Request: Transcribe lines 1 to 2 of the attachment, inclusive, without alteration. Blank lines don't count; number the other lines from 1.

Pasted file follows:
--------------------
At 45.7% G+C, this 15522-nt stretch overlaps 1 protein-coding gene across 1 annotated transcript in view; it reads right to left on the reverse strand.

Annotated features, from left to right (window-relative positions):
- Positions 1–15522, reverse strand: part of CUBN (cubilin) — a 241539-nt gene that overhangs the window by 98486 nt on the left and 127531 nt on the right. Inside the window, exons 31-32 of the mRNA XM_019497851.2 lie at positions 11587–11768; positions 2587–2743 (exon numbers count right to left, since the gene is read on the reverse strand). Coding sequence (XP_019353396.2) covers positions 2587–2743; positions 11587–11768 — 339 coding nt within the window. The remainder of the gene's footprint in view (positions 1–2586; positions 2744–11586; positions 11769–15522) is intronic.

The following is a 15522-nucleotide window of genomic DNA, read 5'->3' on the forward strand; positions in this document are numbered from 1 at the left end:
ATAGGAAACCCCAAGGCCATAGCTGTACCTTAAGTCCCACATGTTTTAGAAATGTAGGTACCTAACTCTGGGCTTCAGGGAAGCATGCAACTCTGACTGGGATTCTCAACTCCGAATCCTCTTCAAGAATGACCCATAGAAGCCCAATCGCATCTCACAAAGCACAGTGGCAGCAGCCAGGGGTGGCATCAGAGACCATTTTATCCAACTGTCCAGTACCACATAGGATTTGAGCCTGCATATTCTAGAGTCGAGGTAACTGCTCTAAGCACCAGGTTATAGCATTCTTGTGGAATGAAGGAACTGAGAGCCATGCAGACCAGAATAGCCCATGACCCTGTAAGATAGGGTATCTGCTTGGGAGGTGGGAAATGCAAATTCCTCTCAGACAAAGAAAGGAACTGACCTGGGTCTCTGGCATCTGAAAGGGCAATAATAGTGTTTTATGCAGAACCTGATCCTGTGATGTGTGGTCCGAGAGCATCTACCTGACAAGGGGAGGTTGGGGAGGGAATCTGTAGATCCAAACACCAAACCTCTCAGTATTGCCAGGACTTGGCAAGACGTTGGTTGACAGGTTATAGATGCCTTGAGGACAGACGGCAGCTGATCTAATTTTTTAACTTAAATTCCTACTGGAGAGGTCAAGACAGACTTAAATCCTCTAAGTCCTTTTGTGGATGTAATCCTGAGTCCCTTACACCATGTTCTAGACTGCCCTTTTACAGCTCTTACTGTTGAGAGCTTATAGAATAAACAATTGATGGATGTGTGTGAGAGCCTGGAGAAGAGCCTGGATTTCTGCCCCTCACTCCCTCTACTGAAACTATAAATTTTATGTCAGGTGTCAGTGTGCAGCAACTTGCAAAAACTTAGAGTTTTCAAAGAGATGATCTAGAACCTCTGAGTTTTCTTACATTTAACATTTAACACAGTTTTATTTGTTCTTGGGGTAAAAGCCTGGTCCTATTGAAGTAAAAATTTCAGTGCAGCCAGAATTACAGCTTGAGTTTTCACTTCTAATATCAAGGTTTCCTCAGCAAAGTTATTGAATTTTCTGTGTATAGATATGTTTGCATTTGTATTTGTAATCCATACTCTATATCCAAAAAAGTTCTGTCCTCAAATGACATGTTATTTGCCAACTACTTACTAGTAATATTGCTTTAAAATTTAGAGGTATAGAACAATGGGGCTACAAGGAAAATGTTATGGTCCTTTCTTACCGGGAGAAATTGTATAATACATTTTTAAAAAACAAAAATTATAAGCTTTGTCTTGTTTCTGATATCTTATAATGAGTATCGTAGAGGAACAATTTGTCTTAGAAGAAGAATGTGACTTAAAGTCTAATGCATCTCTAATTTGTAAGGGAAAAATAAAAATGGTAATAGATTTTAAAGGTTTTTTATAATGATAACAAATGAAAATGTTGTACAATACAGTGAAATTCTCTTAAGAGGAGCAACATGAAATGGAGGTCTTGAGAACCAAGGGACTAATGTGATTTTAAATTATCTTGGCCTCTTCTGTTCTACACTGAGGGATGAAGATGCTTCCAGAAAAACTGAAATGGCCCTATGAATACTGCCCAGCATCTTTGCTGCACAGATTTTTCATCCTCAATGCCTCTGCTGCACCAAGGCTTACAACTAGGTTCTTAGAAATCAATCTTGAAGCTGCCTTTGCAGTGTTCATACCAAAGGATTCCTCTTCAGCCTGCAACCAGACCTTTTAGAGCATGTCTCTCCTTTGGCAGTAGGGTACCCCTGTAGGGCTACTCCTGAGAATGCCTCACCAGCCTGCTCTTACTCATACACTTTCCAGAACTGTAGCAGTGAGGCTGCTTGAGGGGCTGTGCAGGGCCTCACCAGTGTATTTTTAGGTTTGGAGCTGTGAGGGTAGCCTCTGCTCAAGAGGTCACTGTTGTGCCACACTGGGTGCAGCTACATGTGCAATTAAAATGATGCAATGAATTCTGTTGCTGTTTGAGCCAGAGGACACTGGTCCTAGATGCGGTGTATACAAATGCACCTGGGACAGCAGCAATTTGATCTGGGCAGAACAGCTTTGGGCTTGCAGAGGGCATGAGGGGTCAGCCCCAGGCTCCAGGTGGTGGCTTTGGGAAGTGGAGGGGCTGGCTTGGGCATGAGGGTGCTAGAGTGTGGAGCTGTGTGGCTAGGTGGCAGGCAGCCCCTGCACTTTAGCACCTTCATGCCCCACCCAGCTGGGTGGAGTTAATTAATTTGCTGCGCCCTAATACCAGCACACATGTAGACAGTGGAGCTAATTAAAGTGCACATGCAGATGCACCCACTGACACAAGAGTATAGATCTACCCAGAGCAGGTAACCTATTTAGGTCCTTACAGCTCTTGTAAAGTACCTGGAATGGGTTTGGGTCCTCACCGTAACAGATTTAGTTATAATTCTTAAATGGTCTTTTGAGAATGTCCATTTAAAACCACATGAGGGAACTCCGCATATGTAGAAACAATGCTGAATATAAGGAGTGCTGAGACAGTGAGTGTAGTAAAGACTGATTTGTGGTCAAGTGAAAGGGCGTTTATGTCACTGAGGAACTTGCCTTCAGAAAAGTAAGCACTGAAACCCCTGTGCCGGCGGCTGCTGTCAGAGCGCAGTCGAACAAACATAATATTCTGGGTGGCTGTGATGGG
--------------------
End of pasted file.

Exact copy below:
At 45.7% G+C, this 15522-nt stretch overlaps 1 protein-coding gene across 1 annotated transcript in view; it reads right to left on the reverse strand.

Annotated features, from left to right (window-relative positions):